303: What was your perception of the city and the scene here before you moved? Has the electronic music community in Denver met your expectations or was there anything that you were surprised by after moving here?
JT: I had been to Denver a couple of times to play shows previously, and I kind of got a little look at it before I moved, and man, I knew I loved it. I thought there was an overwhelming amount of shows just all the time. It’s not just about the shows either. From the standpoint of being in a community of other creative people, there is an untouchable community here. It’s a hard comparison to make because it’s such a different setting, but in New Hampshire, there wasn’t really a community of people like that there… I’d have to drive a couple of hours to make music with other people. But in Denver, you can just link up with your creative-minded friends and do things together. That’s something that I was missing before. It’s really cool.
303: Are there any spots in town that you’ve become acquainted with since moving here? Or any places that you’d recommend to people that are just moving to the city?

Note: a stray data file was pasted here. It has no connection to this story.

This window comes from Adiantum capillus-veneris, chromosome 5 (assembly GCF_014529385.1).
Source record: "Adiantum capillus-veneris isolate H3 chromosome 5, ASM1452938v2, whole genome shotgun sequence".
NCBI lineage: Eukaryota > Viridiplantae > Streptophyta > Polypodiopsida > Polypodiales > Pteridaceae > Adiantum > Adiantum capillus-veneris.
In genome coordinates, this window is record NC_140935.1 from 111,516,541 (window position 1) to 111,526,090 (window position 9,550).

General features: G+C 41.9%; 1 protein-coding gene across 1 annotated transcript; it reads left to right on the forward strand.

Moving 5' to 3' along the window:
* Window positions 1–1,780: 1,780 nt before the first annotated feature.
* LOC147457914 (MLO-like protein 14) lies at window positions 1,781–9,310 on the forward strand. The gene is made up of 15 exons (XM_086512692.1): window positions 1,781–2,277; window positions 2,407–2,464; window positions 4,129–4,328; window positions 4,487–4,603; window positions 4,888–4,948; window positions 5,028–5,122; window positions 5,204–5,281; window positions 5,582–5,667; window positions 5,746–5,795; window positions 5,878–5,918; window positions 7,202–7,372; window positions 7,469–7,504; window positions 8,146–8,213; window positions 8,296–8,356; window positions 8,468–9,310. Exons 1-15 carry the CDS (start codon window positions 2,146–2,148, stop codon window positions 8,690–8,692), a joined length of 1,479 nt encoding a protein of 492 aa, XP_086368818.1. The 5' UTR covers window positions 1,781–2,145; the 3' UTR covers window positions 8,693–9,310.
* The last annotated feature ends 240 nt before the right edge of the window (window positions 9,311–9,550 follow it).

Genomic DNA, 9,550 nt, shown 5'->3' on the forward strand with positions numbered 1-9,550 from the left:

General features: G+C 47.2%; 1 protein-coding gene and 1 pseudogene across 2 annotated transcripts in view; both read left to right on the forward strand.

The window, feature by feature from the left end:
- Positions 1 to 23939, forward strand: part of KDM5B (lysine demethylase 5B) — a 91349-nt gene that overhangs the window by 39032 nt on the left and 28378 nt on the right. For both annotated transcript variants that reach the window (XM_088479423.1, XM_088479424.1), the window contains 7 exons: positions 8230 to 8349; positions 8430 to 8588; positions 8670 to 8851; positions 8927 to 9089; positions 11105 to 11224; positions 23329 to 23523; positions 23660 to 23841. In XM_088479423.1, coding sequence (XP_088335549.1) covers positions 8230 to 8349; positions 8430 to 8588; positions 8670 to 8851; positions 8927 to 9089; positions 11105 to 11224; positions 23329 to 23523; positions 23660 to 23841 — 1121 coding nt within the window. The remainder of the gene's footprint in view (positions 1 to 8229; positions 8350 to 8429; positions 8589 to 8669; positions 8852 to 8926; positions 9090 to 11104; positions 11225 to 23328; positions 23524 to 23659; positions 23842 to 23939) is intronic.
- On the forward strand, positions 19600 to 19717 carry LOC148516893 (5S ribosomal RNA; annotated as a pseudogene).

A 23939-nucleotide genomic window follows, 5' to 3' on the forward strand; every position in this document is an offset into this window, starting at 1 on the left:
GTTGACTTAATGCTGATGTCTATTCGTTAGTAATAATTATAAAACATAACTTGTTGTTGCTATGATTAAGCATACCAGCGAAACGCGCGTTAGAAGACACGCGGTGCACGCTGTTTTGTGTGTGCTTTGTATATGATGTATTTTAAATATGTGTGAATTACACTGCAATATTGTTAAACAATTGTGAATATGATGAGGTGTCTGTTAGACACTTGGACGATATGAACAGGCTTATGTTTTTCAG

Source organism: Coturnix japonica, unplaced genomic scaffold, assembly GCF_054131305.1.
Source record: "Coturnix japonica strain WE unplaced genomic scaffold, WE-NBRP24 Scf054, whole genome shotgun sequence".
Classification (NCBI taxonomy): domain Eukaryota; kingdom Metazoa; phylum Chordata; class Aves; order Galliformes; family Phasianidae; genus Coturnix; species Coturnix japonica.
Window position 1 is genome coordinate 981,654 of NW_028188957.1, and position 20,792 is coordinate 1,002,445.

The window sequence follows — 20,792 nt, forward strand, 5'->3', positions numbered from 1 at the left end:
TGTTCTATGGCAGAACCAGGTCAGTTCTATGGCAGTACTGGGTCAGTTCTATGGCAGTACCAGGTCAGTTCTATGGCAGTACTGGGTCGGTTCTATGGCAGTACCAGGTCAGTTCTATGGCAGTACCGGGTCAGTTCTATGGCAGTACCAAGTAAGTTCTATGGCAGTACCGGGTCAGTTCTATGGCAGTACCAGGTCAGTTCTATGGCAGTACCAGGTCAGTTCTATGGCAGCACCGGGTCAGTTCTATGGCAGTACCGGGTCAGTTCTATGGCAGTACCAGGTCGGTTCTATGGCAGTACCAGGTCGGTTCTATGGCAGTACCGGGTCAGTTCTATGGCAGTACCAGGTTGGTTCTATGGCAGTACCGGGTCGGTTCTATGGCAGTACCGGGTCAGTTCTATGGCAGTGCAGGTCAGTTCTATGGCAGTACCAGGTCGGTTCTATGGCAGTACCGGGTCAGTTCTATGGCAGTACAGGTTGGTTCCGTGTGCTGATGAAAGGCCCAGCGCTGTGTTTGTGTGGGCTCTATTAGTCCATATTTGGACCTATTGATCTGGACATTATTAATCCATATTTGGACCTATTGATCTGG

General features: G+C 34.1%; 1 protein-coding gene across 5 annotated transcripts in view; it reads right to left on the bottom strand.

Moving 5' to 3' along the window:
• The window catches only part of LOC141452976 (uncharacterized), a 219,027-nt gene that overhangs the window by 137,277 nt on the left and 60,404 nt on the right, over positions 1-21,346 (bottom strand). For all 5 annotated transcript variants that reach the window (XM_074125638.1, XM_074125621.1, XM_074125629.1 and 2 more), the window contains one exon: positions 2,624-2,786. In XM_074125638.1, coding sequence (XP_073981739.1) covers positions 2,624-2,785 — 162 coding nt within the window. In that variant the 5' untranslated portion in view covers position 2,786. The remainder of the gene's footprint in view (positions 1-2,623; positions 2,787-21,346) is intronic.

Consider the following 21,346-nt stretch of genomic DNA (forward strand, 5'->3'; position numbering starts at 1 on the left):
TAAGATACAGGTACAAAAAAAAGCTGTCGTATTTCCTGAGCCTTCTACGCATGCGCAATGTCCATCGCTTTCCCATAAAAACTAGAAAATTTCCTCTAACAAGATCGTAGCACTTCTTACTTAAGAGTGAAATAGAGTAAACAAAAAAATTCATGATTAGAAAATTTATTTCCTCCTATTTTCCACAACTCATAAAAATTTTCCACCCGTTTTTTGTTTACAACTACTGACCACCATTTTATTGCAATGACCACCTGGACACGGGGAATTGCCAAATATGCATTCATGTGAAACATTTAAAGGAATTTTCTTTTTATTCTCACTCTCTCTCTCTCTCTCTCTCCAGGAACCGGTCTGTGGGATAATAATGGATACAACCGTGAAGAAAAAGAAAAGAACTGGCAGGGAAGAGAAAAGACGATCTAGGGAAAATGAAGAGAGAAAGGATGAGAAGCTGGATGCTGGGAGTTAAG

JT: I love Chautauqua Park in Boulder. That’s one of my go-to’s for hiking and getting outside. I also really love this Cuban spot up the road here called Cuba Cuba, the sandwich shop. They have the best Cubano I’ve ever eaten. It’s so good. And there’s also a bookstore that I go to — Tattered Cover.
303: What has been your favorite spot to check out the local music scene? Is there a small venue that you like or have a particular connection to at this point?
303: We have to talk about your new project, Recurring Dreams. First of all, congratulations! Creating an album and putting it out into the world is a whole process. I’m sure your relationship with this body of work has evolved over time, especially considering this album took two years to write and produce.